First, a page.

Public Safety Advocate: What Is the Plan?

An Open Letter to Those Who Oversee, Plan, Build, and Operate the FirstNet Network

This Advocate is not about blame, it is about mistakes all of us made, where we are today, and any plans there may be to get back on track.

The public-safety community needed, wanted, and fought for a public-safety broadband network with nationwide communications capabilities between and among all first responders who use FirstNet (Built with AT&T).

The network build-out is almost finished and it is better than any of us expected…except for one crucial capability. It is essential for all public-safety agencies to be able to communicate with all first responders and agencies on FirstNet regardless of where they are as long as they are in range of the network. Public safety needs this capability now, but it is not possible today. What are the plans to complete this part of the mission as defined by public safety? (community)

Mistakes Made by All 

When a wireless or even wired network is built, it is built by experienced people who understand how networks work and what is needed to build and maintain the “pipe” that is the network. These people have been building wireless networks for transporting information for a long time now and they know what they are doing.

While the shape FirstNet would take was being discussed in Washington, DC, one model consisted of a situation when at least one lane of an Interstate highway needed to be cleared. When public safety needs complete and uncontested access to a highway, they have it. Likewise, when public safety needs complete and uncontested access to the data highway, they will have it. Public safety expected this same level of access to be provided by the FirstNet network. 

Over time, everything fell into place. FirstNet was created and signed into law, the FirstNet board of directors was appointed and began holding meetings, and the Public Safety Advisory Committee (PSAC) that reports to the directors was established. During all this activity, the focus was always on the network. Board members who had been involved in cellular network build-outs before led the charge. Board members from public safety who had, for the most part, been using their own Land Mobile Radio (LMR) networks for many years weighed in with suggestions for how the network should work and who should be able, for example, to control the priority levels of public-safety users in a given area during an incident.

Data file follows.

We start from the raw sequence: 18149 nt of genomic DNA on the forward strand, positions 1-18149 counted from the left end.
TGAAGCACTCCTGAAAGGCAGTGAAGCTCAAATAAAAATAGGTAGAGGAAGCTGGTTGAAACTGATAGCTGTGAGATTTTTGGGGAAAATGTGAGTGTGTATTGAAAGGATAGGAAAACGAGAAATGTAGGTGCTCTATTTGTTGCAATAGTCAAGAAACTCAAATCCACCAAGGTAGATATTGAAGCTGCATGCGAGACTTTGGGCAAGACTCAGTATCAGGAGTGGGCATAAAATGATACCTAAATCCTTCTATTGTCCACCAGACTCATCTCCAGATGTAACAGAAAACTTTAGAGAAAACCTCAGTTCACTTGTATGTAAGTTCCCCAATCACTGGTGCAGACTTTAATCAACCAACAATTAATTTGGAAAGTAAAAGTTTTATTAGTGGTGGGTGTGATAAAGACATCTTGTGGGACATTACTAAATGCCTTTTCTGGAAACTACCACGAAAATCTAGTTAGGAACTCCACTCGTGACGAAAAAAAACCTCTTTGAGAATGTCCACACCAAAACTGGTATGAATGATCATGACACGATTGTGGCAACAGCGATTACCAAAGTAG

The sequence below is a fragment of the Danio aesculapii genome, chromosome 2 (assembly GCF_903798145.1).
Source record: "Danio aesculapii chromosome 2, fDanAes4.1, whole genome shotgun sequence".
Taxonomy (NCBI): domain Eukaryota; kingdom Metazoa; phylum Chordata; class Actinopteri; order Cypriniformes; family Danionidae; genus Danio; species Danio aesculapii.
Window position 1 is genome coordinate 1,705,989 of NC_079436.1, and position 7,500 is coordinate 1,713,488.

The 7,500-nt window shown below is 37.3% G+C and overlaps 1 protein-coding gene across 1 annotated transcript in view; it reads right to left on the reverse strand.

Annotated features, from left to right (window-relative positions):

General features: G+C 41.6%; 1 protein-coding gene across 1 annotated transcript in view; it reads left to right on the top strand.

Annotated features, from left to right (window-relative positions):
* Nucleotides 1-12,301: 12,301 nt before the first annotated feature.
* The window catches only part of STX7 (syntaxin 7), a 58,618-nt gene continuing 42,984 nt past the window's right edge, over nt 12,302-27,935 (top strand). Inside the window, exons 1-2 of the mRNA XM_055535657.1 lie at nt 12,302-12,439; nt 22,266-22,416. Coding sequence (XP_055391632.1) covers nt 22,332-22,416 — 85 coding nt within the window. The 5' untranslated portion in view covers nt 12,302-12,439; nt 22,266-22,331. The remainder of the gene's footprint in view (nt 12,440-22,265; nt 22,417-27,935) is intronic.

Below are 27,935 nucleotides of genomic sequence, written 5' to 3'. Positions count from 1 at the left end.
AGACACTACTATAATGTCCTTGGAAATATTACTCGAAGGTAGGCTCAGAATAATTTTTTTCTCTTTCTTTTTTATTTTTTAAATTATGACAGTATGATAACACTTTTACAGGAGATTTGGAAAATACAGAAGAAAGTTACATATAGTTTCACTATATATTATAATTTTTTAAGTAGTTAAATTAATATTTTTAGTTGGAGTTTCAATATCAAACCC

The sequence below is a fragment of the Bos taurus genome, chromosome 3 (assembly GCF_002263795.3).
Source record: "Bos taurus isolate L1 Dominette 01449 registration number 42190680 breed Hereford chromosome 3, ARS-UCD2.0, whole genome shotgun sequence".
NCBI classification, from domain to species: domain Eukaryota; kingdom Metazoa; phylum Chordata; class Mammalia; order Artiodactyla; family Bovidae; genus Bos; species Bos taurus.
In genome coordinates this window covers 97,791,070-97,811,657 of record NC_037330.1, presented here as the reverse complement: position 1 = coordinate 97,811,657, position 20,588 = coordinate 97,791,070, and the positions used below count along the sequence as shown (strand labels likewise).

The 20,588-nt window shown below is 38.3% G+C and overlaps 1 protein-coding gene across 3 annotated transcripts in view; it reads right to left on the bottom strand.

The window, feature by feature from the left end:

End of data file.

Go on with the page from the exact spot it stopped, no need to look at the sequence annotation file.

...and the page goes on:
All was well, or was it? Nothing about this process seemed to be wrong or out of sync with the common goal of a nationwide public-safety broadband network. 

However, all but a very few overlooked the content aspect of the network. This is understandable since those who build networks do so for customers and customers determine what their networks will be used for and what they need in the way of content. Public safety also missed considerations for content because they were accustomed to having a network in place and using it for Push-To-Talk (PTT) voice. Both groups were focused on what they do best. One built networks and the other used networks. 

What was not taken into consideration was what, exactly, would run over the network. The premise of FirstNet from early on was to build a nationwide broadband network public-safety personnel could access no matter where they were, even outside their jurisdiction. 

This new network was intended to solve communications problems that had become evident during a number of major incidents that high-lighted the interoperability issue first responders had been facing for years. Multiple agencies responding to assist other agencies were finding that their land mobile radios were on different portions of spectrum so they were not able to communicate with others on the scene. FirstNet was to become the solution. From network design to implementation, the emphasis was on building a “smart pipe” capable of passing voice and data among every first responder on the network regardless of their location. From the beginning, both those who build broadband networks and those who use LMR networks were so focused on the network itself that content that would ride on the network was overlooked.